The drawing is a side elevational view, partly in section, of a hammer drill embodying the present invention.
As shown in the drawing, the housing for a hammer drill is composed of a motor housing part 1 and a gear housing part 2. The motor housing 1 forms the rear half of the housing and includes an integral handle 1a and a trigger 1b for operating the drill. The motor housing part 1 and the gear housing part 2 are connected to one another. A motor shaft 3 projects forwardly out of the motor housing part 1 into the gear housing part 2. The motor shaft 3 is supported within the motor housing part 1 by a needle bearing 4. Within the gear housing part 2 a reduction gear shaft 5 is rotatably mounted extending parallel to and offset from the axis of the motor shaft 3. At its rear end, the reduction gearshaft 5 is rotatably mounted in a journal box 6 supported in the forward end of the motor housing part 1, while the forward end of the reduction gear shaft is rotatably mounted in the journal box 7 supported in the forward end of the gear housing part 2. The end of the motor shaft 3 extending into the gear housing part 2 is provided with gear teeth around its circumferential periphery and a gear 5a on the reduction gear shaft 5 meshes with the gear teeth on the motor shaft. A guide cylinder 8 is located within the gear housing part 2. The axis of the guide cylinder 8 is disposed in parallel relation with the reduction gear shaft 5 and is spaced laterally from the gear shaft. At its rear end, the guide cylinder 8 is provided with two oppositely disposed bearings 8a, 8b for a crankshaft 9. The axis of rotation of the crankshaft extends perpendicularly to the axis of the guide cylinder 8. The crankshaft is supported by an antifriction bearing 10 at bearing 8a and by a friction bearing 11 at bearing 8b the guide cylinder. Between the bearings, crankshaft 9 has a lifting cam 9a connected to the piston rod 12 which extends forwardly into the guide cylinder 8. The forward end of the piston rod is connected by a piston bolt 13 to an exciter piston 14 reciprocally mounted in the guide cylinder. A percussion piston 15 is located within the guide cylinder spaced forwardly from the exciter piston and the percussion piston is also reciprocally movable in the cylinder. An air cushion 16 is formed between the rear end of the percussion piston 15 and the front end of the exciter piston 14. While the cushion 16 prevents contact between the exciter piston 14 and the percussion piston 15, it transmits the movement of the exciter piston to the percussion piston. In turn, as the percussion piston 15 reciprocates within the guide cylinder 8, it strikes an axially movable anvil 17 which drives a tool, not shown, chucked into the drill chuck 21.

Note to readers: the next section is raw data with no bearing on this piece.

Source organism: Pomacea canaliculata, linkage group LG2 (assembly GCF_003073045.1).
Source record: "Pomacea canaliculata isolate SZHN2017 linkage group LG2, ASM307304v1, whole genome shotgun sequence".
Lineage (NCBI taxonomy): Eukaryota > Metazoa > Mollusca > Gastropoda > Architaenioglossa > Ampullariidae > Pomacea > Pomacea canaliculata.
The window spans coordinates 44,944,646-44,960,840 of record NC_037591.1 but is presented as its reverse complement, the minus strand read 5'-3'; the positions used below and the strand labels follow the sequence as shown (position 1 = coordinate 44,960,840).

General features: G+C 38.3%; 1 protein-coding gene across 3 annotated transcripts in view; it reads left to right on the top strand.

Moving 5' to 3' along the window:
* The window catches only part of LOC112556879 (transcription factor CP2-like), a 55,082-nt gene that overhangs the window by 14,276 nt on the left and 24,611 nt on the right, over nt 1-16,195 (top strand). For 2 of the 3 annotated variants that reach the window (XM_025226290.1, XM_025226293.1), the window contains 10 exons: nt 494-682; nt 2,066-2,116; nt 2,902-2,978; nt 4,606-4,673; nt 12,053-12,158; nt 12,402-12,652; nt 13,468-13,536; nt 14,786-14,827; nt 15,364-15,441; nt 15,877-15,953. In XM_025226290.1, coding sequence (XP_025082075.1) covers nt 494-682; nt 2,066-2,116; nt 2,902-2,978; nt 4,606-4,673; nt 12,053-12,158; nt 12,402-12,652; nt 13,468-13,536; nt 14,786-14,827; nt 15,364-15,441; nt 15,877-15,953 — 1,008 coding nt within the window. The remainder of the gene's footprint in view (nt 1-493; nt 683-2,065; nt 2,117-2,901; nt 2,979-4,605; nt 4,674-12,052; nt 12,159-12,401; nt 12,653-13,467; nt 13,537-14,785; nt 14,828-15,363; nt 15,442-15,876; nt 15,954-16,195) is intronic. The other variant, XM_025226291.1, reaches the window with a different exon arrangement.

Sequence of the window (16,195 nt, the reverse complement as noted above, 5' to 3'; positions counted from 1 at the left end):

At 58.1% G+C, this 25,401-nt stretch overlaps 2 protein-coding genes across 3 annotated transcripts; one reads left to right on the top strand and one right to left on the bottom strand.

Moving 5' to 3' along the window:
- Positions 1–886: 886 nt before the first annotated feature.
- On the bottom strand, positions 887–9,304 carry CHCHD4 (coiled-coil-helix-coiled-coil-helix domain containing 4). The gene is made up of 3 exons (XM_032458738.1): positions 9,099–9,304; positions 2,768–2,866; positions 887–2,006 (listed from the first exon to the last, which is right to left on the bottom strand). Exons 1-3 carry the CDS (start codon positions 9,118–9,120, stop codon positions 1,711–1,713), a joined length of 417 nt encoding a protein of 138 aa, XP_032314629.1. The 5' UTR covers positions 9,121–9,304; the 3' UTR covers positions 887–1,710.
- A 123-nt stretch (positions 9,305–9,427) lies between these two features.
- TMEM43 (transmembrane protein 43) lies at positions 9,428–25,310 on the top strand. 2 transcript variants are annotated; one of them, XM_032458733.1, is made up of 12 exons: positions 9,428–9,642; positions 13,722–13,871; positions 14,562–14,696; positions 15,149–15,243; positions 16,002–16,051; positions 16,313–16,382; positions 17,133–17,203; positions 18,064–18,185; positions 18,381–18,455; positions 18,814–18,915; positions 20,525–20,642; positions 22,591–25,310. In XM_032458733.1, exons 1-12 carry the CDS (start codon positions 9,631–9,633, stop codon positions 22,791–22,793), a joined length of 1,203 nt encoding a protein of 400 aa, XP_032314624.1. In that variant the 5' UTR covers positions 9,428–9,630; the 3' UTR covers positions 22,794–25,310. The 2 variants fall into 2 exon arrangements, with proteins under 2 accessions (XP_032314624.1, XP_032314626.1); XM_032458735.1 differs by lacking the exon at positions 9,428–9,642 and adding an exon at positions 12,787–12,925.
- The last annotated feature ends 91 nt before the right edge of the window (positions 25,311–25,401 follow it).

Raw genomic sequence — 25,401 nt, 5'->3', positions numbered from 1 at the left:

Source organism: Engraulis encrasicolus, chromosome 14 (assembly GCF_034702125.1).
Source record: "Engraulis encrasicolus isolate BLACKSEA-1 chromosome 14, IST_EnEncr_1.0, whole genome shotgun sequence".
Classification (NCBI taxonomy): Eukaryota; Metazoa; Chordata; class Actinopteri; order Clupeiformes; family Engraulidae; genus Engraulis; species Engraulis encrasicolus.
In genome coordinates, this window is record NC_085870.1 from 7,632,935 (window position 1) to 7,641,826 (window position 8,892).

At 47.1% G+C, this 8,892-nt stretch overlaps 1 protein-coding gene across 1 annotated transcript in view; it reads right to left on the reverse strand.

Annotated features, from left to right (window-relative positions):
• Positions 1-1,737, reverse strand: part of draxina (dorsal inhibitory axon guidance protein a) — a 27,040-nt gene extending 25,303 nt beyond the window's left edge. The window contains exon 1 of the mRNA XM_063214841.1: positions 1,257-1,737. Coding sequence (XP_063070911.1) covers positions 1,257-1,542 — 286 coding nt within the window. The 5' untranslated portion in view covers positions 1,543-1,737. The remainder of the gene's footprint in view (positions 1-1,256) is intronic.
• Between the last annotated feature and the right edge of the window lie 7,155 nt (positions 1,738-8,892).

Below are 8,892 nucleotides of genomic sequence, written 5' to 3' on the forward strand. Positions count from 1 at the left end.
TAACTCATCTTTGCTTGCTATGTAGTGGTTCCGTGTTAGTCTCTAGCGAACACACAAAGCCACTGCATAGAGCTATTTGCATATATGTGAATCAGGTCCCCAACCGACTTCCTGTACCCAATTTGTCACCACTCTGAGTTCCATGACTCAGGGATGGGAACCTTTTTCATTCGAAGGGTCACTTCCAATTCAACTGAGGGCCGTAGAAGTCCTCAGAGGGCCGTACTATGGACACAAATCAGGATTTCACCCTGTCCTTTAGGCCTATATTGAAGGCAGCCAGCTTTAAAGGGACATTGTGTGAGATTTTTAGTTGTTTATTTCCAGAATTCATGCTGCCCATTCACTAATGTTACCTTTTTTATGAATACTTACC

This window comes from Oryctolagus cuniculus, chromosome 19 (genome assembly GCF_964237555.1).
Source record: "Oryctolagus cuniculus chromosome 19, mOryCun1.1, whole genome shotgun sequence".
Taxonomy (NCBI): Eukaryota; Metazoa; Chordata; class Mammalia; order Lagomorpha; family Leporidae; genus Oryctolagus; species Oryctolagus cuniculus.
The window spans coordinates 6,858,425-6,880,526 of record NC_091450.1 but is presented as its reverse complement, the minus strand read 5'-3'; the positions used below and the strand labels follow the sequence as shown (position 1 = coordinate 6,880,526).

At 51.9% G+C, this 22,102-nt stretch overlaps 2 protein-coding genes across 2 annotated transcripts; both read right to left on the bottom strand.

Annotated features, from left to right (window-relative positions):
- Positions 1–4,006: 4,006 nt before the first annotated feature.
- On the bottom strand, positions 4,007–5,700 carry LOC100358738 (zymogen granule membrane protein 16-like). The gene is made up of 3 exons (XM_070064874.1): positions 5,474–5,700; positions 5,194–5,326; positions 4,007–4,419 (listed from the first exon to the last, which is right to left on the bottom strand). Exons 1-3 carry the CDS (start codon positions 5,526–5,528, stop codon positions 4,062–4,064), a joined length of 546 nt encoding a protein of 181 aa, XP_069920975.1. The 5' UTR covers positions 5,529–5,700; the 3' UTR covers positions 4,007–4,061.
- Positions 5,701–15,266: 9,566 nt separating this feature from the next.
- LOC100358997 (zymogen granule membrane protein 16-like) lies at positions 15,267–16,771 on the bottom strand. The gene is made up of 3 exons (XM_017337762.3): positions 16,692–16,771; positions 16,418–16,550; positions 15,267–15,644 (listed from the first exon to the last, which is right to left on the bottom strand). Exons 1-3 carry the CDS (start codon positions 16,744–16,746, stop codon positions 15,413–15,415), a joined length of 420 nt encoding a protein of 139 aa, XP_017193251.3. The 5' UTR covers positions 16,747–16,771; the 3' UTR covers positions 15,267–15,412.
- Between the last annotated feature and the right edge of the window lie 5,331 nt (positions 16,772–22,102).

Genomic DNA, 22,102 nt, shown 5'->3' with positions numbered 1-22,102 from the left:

At the lower end of the crankshaft 9, as viewed in the drawing, facing toward the reduction gear shaft 5, a bevel gear 9b is in meshed engagement with a bevel gear 5b located on the reduction gear shaft 5. Consequently, the crankshaft 9 is rotated by the motor shaft 3 via the reduction gear shaft 5. Gear housing part 2 has an inwardly directed projection forming a surface 2a which supports the rear end of the guide cylinder and the guide cylinder may be attached to the gear housing part by one or more screws 18. The axially extending cylindrically shaped front part of the guide cylinder 8 is laterally enclosed by a hollow shaft 19. Hollow shaft 19 is rotatably mounted on the guide cylinder, note its bearing contact with the outer surface of the guide cylinder at its rear end. Further, the front part of the hollow shaft is supported in the gear housing part 2 by a ball bearing 20. On its outer surface, intermediate its front and rear end, the hollow shaft has an integral ring gear 19a in meshed engagement with another gear 5c located on the reduction gear shaft 5 toward the front end of the reduction gear shaft. The gear 5c rotates the hollow shaft 19 about its axis and such rotation is transmitted from the hollow shaft to a tool, not shown, positioned in the drill chuck 21.
In accordance with the arrangement embodying the present invention, the percussion mechanism made up of the guide cylinder 8, the crankshaft 9, the exciter piston 14 and the percussion piston 15 can be put together as a subassembly unit and subsequently inserted into the gear housing. In case one of the components of the percussion mechanism is damaged, the entire percussion mechanism-subassembly unit can be replaced with a few manipulations.
While specific embodiments of the invention have been shown and described in detail to illustrate the application of the inventive principles, it will be understood that the invention may be embodied otherwise without departing from such principles.
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|U.S. Classification||173/109, 173/201|
|International Classification||B25D11/12, B23B45/16, B25D16/00|
|Cooperative Classification||B25D16/00, B25D2211/068|
|Oct 31, 1990||FPAY||Fee payment|
Year of fee payment: 4
|Jan 10, 1995||REMI||Maintenance fee reminder mailed|
|Jun 4, 1995||LAPS||Lapse for failure to pay maintenance fees|
|Aug 15, 1995||FP||Expired due to failure to pay maintenance fee|
Effective date: 19950607